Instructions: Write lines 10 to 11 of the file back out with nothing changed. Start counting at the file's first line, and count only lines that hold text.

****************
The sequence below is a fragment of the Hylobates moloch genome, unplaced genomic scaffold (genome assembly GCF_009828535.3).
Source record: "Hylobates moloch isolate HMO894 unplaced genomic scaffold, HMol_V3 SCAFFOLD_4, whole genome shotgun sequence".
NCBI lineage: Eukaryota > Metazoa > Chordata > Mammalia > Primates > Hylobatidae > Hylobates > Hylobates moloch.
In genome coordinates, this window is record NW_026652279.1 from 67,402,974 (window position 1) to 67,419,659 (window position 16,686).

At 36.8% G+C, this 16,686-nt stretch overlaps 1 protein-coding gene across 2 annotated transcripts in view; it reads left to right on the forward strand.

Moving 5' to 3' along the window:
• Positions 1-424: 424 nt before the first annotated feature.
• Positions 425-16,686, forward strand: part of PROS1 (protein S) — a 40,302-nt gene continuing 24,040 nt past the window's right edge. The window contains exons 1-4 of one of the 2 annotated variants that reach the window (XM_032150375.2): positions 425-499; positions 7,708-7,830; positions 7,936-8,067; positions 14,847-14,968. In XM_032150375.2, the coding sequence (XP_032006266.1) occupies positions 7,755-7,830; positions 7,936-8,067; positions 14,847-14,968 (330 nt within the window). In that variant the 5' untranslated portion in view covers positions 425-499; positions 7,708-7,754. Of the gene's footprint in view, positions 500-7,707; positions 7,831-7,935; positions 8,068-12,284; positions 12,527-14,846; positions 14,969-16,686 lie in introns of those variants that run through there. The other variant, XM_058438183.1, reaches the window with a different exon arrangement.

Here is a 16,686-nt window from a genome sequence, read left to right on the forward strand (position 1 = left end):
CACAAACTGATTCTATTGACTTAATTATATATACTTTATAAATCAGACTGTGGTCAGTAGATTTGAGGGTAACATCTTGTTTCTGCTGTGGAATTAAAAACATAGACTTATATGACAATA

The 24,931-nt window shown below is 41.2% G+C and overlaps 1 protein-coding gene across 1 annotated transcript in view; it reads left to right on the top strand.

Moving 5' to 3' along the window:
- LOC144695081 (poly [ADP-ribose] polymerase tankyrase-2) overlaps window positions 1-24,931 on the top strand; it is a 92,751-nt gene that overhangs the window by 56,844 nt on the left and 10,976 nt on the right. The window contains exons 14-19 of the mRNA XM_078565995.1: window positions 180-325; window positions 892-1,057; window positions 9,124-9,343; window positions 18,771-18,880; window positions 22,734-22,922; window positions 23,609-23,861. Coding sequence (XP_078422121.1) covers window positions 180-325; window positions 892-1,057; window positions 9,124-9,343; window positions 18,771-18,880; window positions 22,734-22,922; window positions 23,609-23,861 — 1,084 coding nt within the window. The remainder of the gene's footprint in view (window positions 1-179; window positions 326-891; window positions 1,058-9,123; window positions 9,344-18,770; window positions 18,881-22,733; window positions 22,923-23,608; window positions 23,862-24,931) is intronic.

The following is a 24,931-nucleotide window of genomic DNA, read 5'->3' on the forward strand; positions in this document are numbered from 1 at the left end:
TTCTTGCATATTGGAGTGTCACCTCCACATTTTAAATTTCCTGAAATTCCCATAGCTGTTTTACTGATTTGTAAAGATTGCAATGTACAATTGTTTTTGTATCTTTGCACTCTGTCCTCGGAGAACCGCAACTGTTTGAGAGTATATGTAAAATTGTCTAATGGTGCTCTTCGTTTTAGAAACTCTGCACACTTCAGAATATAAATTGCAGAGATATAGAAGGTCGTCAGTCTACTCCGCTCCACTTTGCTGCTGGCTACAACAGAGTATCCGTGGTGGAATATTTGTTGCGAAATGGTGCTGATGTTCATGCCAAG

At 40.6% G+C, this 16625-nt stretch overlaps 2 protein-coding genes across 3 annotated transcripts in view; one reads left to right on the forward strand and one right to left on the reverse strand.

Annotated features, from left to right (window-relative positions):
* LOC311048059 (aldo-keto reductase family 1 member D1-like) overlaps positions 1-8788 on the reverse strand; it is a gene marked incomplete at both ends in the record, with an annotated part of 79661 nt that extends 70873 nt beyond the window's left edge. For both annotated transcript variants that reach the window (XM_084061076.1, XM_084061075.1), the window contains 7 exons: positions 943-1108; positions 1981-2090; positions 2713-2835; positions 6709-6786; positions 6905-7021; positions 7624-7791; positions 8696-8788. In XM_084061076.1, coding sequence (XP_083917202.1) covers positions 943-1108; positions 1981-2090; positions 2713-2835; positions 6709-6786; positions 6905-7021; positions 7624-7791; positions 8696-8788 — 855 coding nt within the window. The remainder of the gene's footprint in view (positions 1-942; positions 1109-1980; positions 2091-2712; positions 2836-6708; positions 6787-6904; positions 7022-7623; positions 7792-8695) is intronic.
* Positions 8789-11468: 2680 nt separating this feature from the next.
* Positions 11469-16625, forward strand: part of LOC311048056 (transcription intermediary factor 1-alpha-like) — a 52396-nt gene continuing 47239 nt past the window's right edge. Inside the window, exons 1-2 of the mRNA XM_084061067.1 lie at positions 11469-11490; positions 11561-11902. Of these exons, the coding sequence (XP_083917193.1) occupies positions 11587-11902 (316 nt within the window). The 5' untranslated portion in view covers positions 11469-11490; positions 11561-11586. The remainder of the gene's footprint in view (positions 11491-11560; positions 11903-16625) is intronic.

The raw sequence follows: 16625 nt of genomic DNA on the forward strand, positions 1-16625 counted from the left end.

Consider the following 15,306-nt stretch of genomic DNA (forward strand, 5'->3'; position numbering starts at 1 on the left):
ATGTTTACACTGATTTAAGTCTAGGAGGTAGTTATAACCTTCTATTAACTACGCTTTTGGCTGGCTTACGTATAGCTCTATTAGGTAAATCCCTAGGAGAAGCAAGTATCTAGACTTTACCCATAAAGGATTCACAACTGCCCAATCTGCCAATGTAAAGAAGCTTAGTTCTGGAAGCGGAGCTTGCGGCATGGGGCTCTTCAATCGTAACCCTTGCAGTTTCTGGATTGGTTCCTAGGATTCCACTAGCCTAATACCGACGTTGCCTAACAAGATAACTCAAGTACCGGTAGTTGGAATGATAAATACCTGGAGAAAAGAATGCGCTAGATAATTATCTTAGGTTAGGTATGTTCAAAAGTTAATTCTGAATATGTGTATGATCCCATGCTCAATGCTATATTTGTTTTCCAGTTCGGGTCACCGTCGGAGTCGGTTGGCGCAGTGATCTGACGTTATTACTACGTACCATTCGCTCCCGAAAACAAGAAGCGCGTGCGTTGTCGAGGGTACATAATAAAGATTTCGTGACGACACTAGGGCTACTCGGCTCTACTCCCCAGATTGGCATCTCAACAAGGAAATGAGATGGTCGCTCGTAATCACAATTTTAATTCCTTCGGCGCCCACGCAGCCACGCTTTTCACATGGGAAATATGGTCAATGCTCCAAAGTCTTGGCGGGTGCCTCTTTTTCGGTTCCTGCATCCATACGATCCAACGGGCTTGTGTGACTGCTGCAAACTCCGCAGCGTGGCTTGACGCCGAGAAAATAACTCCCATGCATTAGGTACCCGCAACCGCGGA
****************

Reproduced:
CACAAACTGATTCTATTGACTTAATTATATATACTTTATAAATCAGACTGTGGTCAGTAGATTTGAGGGTAACATCTTGTTTCTGCTGTGGAATTAAAAACATAGACTTATATGACAATA

The 24,931-nt window shown below is 41.2% G+C and overlaps 1 protein-coding gene across 1 annotated transcript in view; it reads left to right on the top strand.